is nothing to celebrate
The Princeton Review, one of the major resources for college-bound students
and their parents, recently issued its "Top Party School"
designations. While much of the information provided by the Princeton
Review is useful, the designation of which schools are best for partying
is not, since it undermines the work done over the years to address
alcohol abuse and injures the reputations of the colleges, students
and the surrounding communities. How? By promoting a powerful perception
that alcohol abuse, illegal drug use, substance abuse and excessive
behavior are the norm among the student body. If students think this
constitutes normal behavior, they may feel pressure to emulate it because
"everybody's doing it."
that perception is wrong. In fact, nearly two-thirds of college students
drink moderately, infrequently or not at all—hardly the perception
that the general public has today about college students. But before
campus health officers and administrators run out and implement scare
tactic campaigns that include tight restrictions on social functions
and stiff penalties in misguided attempts to address alcohol abuse,
they should consider that those approaches have proven ineffective.
In fact, the University of Colorado at Boulder ranks as this year's
top party school despite its six-year participation in A Matter of Degree,
an alcohol abuse prevention program sponsored by the Robert Wood Johnson
Foundation. This program has embraced and employed those kind of heavy-handed
administrators should realize that the most effective method of curbing
substance abuse on college campuses is a scientific approach called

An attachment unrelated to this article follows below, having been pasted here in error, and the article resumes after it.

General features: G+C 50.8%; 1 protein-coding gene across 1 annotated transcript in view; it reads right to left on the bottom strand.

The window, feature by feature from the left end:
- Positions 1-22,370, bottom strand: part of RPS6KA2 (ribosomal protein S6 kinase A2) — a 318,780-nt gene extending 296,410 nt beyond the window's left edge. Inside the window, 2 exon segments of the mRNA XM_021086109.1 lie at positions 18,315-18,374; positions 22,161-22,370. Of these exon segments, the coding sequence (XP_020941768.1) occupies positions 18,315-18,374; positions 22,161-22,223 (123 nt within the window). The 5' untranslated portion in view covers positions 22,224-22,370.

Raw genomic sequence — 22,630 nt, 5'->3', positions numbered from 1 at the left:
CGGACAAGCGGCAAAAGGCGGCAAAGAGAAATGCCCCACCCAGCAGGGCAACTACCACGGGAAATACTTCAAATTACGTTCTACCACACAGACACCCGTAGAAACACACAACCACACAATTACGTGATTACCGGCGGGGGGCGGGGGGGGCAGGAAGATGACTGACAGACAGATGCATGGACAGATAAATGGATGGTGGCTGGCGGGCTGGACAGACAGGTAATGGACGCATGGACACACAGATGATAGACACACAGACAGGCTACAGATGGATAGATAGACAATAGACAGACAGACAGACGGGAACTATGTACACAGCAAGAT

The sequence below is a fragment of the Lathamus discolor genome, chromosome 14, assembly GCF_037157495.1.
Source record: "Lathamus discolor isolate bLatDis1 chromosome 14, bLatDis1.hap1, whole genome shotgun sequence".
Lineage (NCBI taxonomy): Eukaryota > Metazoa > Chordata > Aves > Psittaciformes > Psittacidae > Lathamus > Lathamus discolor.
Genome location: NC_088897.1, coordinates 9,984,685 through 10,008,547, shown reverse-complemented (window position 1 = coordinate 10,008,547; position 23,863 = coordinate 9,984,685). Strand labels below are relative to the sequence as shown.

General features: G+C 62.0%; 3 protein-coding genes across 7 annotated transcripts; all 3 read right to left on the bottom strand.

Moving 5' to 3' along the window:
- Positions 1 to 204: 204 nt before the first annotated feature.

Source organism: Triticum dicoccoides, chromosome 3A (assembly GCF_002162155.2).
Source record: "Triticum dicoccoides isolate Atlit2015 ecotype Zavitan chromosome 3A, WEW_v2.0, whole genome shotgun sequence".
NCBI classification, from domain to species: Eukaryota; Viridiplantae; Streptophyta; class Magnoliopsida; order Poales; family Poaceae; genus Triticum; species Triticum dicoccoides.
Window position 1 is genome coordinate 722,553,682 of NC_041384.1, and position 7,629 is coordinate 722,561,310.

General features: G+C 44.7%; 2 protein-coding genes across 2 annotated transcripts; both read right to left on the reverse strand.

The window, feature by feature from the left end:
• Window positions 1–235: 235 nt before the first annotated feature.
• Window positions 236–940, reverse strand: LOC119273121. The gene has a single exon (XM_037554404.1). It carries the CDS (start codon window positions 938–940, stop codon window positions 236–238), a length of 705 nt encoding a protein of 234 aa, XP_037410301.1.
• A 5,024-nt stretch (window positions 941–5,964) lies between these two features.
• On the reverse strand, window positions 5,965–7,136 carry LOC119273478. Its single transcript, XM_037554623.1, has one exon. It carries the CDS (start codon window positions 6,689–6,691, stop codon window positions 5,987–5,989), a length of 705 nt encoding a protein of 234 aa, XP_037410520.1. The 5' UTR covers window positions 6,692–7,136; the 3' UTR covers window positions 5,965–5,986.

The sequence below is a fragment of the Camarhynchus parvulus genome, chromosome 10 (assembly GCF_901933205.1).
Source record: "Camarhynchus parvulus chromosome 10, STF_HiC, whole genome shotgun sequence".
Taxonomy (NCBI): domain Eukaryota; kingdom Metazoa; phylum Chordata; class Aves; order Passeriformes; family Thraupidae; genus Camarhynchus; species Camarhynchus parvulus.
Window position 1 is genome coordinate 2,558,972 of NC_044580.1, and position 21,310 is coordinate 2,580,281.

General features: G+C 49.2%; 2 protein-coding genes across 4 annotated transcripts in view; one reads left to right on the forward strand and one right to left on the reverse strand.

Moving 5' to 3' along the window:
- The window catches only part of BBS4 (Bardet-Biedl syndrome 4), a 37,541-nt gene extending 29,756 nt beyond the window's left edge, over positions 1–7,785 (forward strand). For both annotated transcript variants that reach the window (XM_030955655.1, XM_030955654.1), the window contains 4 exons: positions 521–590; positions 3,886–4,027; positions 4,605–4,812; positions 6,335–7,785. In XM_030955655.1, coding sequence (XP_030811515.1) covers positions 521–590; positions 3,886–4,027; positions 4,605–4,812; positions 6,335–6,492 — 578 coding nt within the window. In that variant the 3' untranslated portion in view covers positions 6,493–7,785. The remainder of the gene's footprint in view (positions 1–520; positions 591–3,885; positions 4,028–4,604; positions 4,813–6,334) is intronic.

social norms. The strategy of a social norms approach is to consistently
communicate the truth to students about what the majority of their peers
actually think and do—using credible data drawn from the college's
own student population. The resulting messages to students, delivered
via variety of media, are positive, since research consistently shows
that the norm for student behavior is one of moderation and safety.
students learn about the true norm, it has a positive impact on their
perceptions and their behavior. The misperception of excessive substance
abuse among their peers is dispelled and, as a result, moderation and
safety become more prevalent. Colleges that inform their students about
the actual norms of moderation and safety have achieved an average 20
percent reduction in high-risk drinking in only two years. Some of the
schools where this approach has been used effectively include the University
of Arizona, University of Virginia, Northern Illinois University and
Hobart and William Smith Colleges, to name a few.
information about social norms is available on the Web Site of the National
Social Norms Resource Center at http://www.socialnorm.org,
and in a new book called "The Social Norms Approach to Preventing
School and College Substance Abuse," edited by H. Wesley Perkins,
Ph.D. Both resources contain numerous case studies of effective social
norms campaigns and steps to guide campuses in implementing such programs
and correcting the kind of misperceptions that the Princeton Review's
Annual Party School List unfortunately help to promote.
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National Social Norms Resource Center
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